Dear list members,
With generous support from the Stanford Humanities Center, the Ho Center for Buddhist Studies at Stanford, and the Stanford Departments of East Asian Languages and Cultures, History, and Religious Studies, I am happy to announce the new Geballe Research Workshop series, Asian Representations and Constructions of Space (ARCS). This workshop series will be of interest to Buddhist studies graduate students and faculty in the Bay Area and is open to the public.
Throughout the academic year ARCS will invite a total of nine scholars from various disciplines to share works in progress concerning geographical, cosmological, and ritual space in historical Asian contexts from ancient and early modern India, China, Japan, and the Himalayas. Speakers will introduce participants to art, architecture, maps, manuscripts, gazetteers, and digital tools that formulate and depict a broad scope of spatial realms.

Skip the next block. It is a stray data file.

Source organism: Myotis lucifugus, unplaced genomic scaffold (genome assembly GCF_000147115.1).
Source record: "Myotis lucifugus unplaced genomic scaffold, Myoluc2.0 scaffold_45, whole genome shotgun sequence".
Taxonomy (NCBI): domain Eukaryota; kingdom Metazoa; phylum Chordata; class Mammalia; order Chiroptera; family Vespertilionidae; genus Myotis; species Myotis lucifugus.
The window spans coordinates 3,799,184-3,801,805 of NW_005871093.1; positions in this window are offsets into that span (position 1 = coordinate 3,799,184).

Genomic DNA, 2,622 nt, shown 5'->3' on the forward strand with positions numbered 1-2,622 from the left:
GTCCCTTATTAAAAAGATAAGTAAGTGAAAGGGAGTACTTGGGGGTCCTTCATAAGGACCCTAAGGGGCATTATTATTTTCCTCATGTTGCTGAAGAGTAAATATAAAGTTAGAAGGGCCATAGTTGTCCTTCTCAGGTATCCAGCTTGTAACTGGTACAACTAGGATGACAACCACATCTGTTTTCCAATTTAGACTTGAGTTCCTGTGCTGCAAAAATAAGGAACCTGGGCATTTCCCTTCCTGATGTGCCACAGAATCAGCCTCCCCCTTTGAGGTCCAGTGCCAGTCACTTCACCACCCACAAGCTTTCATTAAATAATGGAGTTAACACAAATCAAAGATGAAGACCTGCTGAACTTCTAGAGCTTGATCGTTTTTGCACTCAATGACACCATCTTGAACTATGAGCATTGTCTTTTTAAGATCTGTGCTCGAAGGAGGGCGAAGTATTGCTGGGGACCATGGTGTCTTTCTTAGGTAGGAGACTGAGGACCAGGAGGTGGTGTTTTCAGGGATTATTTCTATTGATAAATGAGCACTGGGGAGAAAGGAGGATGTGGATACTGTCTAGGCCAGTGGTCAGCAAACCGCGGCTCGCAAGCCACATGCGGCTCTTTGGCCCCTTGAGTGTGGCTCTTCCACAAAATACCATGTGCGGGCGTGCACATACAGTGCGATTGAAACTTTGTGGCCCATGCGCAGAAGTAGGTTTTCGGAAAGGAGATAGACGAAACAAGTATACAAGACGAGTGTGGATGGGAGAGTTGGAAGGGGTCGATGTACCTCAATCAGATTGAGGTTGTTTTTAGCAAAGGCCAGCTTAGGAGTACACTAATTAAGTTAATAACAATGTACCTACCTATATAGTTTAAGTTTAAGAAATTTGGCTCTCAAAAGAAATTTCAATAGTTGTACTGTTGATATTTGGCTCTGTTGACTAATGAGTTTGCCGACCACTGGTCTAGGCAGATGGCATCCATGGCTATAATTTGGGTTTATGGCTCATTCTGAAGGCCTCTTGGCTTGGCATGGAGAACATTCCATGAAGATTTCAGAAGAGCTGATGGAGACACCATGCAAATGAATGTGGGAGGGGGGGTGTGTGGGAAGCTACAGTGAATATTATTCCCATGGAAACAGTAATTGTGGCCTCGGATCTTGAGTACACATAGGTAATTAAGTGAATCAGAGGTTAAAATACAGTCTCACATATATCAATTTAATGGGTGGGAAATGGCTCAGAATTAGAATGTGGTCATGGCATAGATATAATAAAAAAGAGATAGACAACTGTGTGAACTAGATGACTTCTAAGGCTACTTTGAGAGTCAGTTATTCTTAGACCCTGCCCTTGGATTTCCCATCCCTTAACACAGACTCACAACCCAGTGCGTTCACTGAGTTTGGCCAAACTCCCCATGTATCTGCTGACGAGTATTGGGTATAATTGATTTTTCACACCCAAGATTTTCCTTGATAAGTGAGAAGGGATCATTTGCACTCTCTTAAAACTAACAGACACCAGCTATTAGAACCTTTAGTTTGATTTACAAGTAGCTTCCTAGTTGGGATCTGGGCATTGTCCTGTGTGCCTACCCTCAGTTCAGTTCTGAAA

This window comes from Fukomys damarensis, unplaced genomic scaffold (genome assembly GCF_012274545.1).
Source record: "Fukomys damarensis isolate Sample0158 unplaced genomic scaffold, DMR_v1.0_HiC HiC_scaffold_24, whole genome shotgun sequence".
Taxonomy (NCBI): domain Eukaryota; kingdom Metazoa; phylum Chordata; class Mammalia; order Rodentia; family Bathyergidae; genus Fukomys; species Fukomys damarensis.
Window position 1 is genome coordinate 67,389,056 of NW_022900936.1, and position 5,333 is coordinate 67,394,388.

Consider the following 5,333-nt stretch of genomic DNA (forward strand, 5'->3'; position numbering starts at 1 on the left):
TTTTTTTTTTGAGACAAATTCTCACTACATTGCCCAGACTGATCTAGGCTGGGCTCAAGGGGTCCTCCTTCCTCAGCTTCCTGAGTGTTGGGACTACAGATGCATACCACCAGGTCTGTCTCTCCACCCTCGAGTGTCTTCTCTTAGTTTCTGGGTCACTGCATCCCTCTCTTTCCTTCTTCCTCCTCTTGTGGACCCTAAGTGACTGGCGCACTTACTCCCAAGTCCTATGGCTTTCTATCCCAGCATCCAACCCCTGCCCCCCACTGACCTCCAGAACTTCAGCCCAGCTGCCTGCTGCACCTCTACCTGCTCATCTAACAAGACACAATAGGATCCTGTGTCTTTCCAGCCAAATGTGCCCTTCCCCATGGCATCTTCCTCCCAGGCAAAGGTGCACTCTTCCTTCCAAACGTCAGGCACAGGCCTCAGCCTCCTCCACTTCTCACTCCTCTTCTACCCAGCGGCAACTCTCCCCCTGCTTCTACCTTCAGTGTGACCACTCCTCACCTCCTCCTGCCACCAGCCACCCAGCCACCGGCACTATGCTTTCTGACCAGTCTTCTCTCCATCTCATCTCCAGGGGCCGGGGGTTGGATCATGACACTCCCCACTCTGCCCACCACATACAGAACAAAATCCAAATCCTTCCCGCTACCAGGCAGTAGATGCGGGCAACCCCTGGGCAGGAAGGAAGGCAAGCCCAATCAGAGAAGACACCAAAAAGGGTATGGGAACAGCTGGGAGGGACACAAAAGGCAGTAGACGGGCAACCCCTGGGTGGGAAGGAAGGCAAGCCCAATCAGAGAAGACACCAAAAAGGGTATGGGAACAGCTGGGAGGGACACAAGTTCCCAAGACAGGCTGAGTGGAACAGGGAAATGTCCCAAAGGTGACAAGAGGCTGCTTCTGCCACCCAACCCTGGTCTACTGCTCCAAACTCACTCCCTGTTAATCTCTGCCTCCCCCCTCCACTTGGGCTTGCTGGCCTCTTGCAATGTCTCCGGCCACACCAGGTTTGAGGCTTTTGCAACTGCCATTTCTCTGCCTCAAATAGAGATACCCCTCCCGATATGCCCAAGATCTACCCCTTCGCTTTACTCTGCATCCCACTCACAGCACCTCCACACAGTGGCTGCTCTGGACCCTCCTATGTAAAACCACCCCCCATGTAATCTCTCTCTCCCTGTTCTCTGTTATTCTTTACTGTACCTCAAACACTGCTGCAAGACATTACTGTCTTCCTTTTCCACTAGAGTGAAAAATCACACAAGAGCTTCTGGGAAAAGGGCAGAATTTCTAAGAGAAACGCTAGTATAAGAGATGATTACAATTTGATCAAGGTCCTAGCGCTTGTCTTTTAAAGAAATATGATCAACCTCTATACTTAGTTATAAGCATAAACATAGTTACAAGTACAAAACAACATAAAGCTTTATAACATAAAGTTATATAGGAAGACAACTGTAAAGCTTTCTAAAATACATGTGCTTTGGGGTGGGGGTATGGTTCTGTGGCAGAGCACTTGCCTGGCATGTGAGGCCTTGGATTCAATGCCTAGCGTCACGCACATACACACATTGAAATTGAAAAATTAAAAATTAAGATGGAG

Meetings are hosted by the David Rumsey Map Center in Stanford's Green Library (see here for location and policies) and will vary in format, ranging from book chapter workshops to formal lectures and digital humanities bootcamps. Each meeting is a standalone event and does not require attendance in previous sessions. All meetings are open to the public (please pre-register with the Rumsey Map Center here).
To subscribe to the ARCS mailing list for limited updates and announcements, sign up here.
The Fall quarter will feature three meetings with a total of four speakers:
October 12, 3pm-5pm
- Eric Huntington (Postdoctoral Fellow, Ho Center for Buddhist Studies at Stanford)
- "Frames of Scale and Geo-Spatial Transformations in the Buddhist Maṇḍala"
October 26, 10am-12pm
- Jon Felt (Assistant Professor of History, Brigham Young University)
- "The Empire and the Ecumene: Regionalism After the Han Empire"
November 27, 10am-12pm
- Joint session with Kären Wigen (Professor of History, Stanford University) and D. Max Moerman (Professor of Asian & Middle Eastern Cultures, Barnard College, Columbia University)
- "Imagining 'Asia': Foreign and Native Worldviews in Constructions of Early Modern Japanese Cartography"
Daniel R. Tuzzeo
PhD Candidate, Buddhist Studies
Department of Religious Studies
Coordinator, Asian Representations and Constructions of Space (ARCS)
Geballe Research Workshop
Stanford Humanities Center